Archetypes are patterns that are hard-wired in us in the same way that the knowledge of how to fly is hard-wired into an eagle – though the eagle still has to learn how to fly.

Because they are deeply ingrained in human nature, working with healthy archetypes of masculinity is a way of accelerating growth. At a deep level, we already have this knowledge of authentic masculinity within us. Some potent healthy archetypes for masculine growth are:

The King: The supreme archetype of mature masculinity, the King draws on the strengths of all the other archetypes, holding them together in balance for the benefit of the kingdom. The King is strong leader, manager, chairman of the board, head of the family. He is what makes the kingdom flourish, in partnership with his feminine counterpart, the Queen. The immature/shadow form of this archetype is the Tyrant who has a sense of entitlement without wisdom and responsibility.

The Warrior: The one who takes action, who exerts his will upon the world to bring about change. He skillfully and wisely harnesses his anger at what is wrong to fight for change – understanding that healthy anger does not mean aggression, and that strategic non-violent action is the most effective way to bring change. The mature warrior always serves the kingdom, not himself. And he knows his limits – which battles can be fought and which cannot. His ego is not caught up winning or losing, what matters is the bigger picture of service to the kingdom. In his immature/shadow form his anger/resentment/jealousy controls him and he is attached to the giving/receiving of pain. This is the bully / sadist / masochist / vengeance-seeker / terrorist.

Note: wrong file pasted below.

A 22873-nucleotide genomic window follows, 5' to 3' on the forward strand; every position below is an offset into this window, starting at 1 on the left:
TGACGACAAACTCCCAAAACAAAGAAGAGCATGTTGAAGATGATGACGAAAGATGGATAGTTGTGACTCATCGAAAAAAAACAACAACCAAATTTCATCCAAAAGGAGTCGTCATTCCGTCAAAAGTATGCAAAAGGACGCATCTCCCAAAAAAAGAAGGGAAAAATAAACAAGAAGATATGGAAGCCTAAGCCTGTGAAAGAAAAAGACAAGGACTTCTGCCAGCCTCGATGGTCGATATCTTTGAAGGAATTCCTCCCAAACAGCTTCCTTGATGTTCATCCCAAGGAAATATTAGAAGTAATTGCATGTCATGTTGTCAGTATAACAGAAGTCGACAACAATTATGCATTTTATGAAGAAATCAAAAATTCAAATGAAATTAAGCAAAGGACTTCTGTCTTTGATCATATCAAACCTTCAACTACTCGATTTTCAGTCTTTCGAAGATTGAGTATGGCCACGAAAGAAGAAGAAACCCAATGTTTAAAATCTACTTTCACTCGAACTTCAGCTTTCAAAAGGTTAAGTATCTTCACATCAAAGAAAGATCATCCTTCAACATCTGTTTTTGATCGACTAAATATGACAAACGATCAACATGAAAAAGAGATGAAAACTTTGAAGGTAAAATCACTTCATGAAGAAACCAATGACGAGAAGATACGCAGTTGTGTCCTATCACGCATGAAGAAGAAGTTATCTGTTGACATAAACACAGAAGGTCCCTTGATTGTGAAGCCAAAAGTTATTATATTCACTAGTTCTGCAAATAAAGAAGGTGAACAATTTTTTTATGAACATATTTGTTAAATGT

The Magician: This is the one who knows what others do not know – the specialised knowledge to tap into larger forces at work in the world – both natural, economic and spiritual. By working with those forces, the Magician can achieve far greater results than he could get just from his own strength. In his mature form he has a healthy respect for the dangers of working with these larger forces and recognises that they have their own path. In his immature/shadow form, the Magician believes that he is in control of these forces and seeks to use them for selfish manipulation in ways that are ultimately destructive and self-destructive.

The Lover: Poet, artist, sensualist, musician, soul-dancer. The Lover delights in living, moment by moment. He is wild, free, passionate, spontaneous, deeply in-tune with his body and his emotions, also deeply connected to nature. He can gaze into his lover’s eyes in full naked presence and vulnerability. He can weep in the depths of loss and in the heights of ecstasy. In his mature form, he connects deeply but does not try to possess the other. In his immature/shadow form he confuses living with having, resulting in addictions, co-dependency and impotence.

Meeting a contemporary deep need

Mainstream Western culture has no mechanisms for initiating or otherwise forming healthy good men. Sometimes is happens by chance, but often not.

Fortunately a growing number of men’s movements and programs are coming up to fill this cultural void. As with all human endeavours, none are perfect and none cover all the needs than a man may have on his journey, but they all have much to offer. I also offer mentoring for men, and run workshops on The Hero/Heroine’s Journey in Australia.

Some resources that I have found personally helpful are:

The Mankind Project
Men’s Wellbeing Australia


Manhood, by Steve Biddulph
No More Mr Nice Guy, by Robert Glover
He – understanding masculine psychology, by Robert A Johnson
The Fisher King and the Handless Maiden, by Robert A Johnson
Iron John, by Robert Bly
The Hero’s Journey, by Joseph Campbell